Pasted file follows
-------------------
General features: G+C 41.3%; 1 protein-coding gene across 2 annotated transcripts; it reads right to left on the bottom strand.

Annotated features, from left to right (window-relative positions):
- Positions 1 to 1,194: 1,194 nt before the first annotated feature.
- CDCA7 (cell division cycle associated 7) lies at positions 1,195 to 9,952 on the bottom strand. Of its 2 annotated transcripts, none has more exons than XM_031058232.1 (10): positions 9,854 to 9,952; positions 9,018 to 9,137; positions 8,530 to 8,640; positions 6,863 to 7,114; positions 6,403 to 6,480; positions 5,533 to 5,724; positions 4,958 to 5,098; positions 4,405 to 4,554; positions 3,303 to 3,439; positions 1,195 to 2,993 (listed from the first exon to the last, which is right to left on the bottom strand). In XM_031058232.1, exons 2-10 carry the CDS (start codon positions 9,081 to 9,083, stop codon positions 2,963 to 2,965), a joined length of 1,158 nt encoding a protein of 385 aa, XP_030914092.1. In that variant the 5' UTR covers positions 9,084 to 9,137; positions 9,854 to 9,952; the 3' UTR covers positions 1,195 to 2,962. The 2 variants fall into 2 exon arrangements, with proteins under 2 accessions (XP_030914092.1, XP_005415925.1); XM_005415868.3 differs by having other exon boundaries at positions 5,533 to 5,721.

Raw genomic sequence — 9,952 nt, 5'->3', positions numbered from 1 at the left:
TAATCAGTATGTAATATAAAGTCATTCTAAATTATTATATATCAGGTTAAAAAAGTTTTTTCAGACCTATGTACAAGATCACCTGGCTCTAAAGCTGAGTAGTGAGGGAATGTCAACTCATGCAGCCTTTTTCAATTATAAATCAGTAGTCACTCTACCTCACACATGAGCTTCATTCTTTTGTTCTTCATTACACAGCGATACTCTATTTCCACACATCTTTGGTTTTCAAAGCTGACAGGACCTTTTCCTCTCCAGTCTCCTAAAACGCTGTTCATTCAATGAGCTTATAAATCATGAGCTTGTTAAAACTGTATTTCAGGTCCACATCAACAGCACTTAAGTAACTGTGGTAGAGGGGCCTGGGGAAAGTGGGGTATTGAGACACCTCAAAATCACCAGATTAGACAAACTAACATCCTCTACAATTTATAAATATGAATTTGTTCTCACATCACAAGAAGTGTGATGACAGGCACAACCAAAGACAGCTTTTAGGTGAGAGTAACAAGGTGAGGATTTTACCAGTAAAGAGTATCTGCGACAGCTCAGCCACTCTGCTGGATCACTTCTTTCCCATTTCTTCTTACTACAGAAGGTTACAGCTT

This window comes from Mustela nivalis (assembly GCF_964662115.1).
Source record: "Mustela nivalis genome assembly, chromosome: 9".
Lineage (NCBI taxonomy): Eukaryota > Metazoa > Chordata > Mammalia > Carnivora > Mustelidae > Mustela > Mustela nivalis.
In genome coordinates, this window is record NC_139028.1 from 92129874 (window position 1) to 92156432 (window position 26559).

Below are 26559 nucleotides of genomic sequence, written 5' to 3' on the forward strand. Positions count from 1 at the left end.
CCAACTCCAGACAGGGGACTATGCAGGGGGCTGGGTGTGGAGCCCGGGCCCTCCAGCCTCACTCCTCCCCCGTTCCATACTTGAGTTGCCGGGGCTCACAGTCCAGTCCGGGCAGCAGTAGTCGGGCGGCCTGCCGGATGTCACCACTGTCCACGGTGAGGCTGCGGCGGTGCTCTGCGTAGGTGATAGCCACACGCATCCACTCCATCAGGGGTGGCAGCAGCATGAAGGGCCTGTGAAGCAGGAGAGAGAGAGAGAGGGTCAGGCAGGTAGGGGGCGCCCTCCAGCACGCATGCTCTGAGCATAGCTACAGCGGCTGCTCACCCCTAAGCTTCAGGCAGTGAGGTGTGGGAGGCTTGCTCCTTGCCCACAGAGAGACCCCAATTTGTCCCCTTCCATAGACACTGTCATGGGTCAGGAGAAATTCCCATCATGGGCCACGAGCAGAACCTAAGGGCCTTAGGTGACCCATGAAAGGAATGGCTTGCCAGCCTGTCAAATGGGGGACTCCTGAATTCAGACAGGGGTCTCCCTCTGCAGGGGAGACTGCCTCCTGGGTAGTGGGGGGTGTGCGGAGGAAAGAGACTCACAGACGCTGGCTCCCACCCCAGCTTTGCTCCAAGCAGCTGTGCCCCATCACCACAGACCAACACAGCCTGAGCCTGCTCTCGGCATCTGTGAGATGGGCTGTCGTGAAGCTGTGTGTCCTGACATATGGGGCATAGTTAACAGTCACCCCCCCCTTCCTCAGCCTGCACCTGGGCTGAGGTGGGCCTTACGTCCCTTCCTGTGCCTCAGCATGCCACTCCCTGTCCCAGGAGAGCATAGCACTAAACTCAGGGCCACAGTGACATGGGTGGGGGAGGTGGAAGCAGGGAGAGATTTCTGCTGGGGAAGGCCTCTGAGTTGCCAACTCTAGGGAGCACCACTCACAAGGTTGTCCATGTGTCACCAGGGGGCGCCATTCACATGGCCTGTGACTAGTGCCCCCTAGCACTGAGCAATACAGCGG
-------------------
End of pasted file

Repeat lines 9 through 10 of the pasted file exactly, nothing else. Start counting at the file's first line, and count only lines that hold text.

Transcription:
Lineage (NCBI taxonomy): Eukaryota > Metazoa > Chordata > Mammalia > Carnivora > Mustelidae > Mustela > Mustela nivalis.
In genome coordinates, this window is record NC_139028.1 from 92129874 (window position 1) to 92156432 (window position 26559).